Discussion of the treatment of and opportunities for Hungarians abroad overlapped the spring parliamentary and fall local elections. Through the campaign, the governing coalition, led by the FIDESZ-MPP and including the Hungarian Democratic Forum (MDF) and remnants of the Independent Smallholders Party (FKGP), consistently pushed for the need to connect with and protect Hungarians beyond the borders as a "strategic goal" for the country. The coalition argued for EU accession on terms that were most favorable for Hungarian national interests. They also campaigned on their record of successful economic development and leadership over the previous four-year period. In contrast, the opposition parties led by the Hungarian Socialist Party (MSZP) and the Alliance of Free Democrats (SZDSZ) focused more on domestic issues, including their commitment to raising wages and pensions, while arguing strongly for Hungarian EU accession.
To most political observers, the parliamentary elections of April 7 and 21 produced a surprising outcome. Instead of the reelection of the coalition led by the FIDESZ-MPP, voters called for the return of the MSZP and their previous coalition partner, the SZDSZ, by the narrowest margin. This change in leadership came about despite continued strong economic growth within the country and tangible evidence that the FIDESZ-MPP government had taken Hungary nearly to EU membership. Record levels of voter participation were achieved in both the spring and fall elections. Also significant was the fact that the national elections resulted in only four parties entering Parliament--down from the six that had participated in each of the three previous post-Communist Parliaments. The extremist Hungarian Party of Justice and Life (MIEP) was not returned to the Parliament, missing the necessary 5 percent threshold by less than 1 percent. The scandal that emerged following the parliamentary elections regarding the new prime minister's work as a Communist-era counterintelligence agent resulted in the launch of two parliamentary investigations and new discussions about the ineffectiveness of Hungary's lustration laws and more generally the country's ability to come to terms with its Communist past.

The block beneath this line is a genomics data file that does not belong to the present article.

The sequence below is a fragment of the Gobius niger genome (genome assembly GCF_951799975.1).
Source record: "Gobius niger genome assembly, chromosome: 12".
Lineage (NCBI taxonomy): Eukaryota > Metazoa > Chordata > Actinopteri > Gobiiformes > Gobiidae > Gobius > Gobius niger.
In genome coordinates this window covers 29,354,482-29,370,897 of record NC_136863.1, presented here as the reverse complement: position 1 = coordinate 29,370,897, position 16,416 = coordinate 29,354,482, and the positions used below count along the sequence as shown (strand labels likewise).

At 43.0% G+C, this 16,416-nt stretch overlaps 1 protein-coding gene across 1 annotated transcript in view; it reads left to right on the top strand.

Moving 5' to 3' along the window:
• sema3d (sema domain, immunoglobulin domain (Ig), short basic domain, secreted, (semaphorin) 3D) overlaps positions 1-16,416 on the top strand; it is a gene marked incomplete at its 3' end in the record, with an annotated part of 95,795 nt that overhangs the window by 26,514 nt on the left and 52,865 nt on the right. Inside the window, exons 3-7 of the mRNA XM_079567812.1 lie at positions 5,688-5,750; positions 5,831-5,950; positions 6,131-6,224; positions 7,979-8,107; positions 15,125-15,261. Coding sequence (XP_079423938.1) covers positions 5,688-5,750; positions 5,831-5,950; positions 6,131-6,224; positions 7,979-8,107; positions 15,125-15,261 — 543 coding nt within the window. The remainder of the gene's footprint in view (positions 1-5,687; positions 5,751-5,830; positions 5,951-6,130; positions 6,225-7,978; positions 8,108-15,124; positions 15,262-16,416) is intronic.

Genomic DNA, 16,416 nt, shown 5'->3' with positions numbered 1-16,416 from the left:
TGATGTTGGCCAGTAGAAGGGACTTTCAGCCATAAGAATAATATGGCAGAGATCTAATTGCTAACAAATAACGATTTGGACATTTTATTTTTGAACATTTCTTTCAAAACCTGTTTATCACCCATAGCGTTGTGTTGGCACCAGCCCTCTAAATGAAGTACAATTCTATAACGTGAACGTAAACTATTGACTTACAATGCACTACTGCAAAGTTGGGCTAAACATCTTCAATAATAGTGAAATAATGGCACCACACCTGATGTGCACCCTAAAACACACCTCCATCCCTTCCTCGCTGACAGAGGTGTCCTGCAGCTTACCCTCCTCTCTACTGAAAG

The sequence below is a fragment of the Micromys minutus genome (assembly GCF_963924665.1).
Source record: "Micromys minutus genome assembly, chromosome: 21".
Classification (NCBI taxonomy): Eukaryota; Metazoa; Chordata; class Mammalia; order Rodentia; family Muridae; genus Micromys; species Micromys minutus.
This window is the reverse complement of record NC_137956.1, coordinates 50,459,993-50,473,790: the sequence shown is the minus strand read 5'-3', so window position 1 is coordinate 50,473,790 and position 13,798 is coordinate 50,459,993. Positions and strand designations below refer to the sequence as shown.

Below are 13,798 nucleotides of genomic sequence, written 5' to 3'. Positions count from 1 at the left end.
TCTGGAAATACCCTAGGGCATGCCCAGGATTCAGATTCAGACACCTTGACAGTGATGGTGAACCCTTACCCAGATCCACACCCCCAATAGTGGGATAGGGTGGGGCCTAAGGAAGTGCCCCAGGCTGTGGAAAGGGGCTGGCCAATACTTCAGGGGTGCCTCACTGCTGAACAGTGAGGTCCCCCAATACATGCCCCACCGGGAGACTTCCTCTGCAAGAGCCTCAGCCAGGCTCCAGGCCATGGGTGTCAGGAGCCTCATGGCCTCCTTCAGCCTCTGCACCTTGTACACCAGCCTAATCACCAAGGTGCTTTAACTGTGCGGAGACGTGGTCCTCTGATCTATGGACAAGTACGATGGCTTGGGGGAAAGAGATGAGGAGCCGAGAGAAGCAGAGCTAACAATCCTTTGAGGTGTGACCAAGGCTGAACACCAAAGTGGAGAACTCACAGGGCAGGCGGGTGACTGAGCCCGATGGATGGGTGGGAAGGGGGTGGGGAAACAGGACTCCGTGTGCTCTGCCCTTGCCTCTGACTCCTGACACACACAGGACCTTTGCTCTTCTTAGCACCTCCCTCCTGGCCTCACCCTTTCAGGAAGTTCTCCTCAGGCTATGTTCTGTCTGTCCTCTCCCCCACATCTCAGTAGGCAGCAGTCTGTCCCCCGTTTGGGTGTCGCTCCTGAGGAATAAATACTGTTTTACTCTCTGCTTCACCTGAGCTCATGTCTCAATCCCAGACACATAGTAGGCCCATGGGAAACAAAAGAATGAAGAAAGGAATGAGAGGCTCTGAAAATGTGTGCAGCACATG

While all of the major political parties in Hungary have consistently supported EU membership (with the notable exception of the MIEP), the terms of entry proved to be an important point of debate between the two major political blocs. It was not until late in 2002 that the EU actually decided on the kind of enlargement that would take place, a "big bang" bringing in 10 new countries simultaneously in 2004. The debate in Hungary centered on the speed of extending full membership benefits, particularly in the sphere of agriculture. Orban's pronouncement before the election that there is life beyond the EU caused many to question the commitment of the FIDESZ-MPP to leading Hungary into the EU. In the end, though, Hungary received a formal invitation to join the EU on December 13. A referendum is now scheduled for April 12, 2003, for the public to signal its support for accession. The vote is expected to provide the prime minister with the necessary support to sign the formal accession treaty on April 16, 2003. Formal membership, in turn, is to begin on May 1, 2004.
The events of 2002 did much to strengthen and make permanent democracy in Hungary. There were, however, reasons to remain concerned about the quality of this democracy. The situation confronting the Roma minority remains dire, although the inclusion of four Roma in Parliament provides some hope for change. Likewise, the persistent poverty and underdevelopment found particularly in the eastern half of Hungary reflects a country in which the benefits of the systemic change have not been distributed evenly. A cloud of doubt concerning the transparency and ethical behavior of members of government also continues to linger over Hungary. The association of the FIDESZ-MPP government with corruption certainly contributed to its unexpected election defeats. However, the fact that the sharp debates and protests of 2002 stayed essentially within the boundaries of the law has meant that Hungary has emerged stronger from a most contentious year. The country enters 2003 with a clear path toward EU membership and with a government that has made commitments to address serious challenges. The vigorous opposition promised by the FIDESZ-MPP can only serve to ensure that continued strengthening of Hungarian democracy is achieved.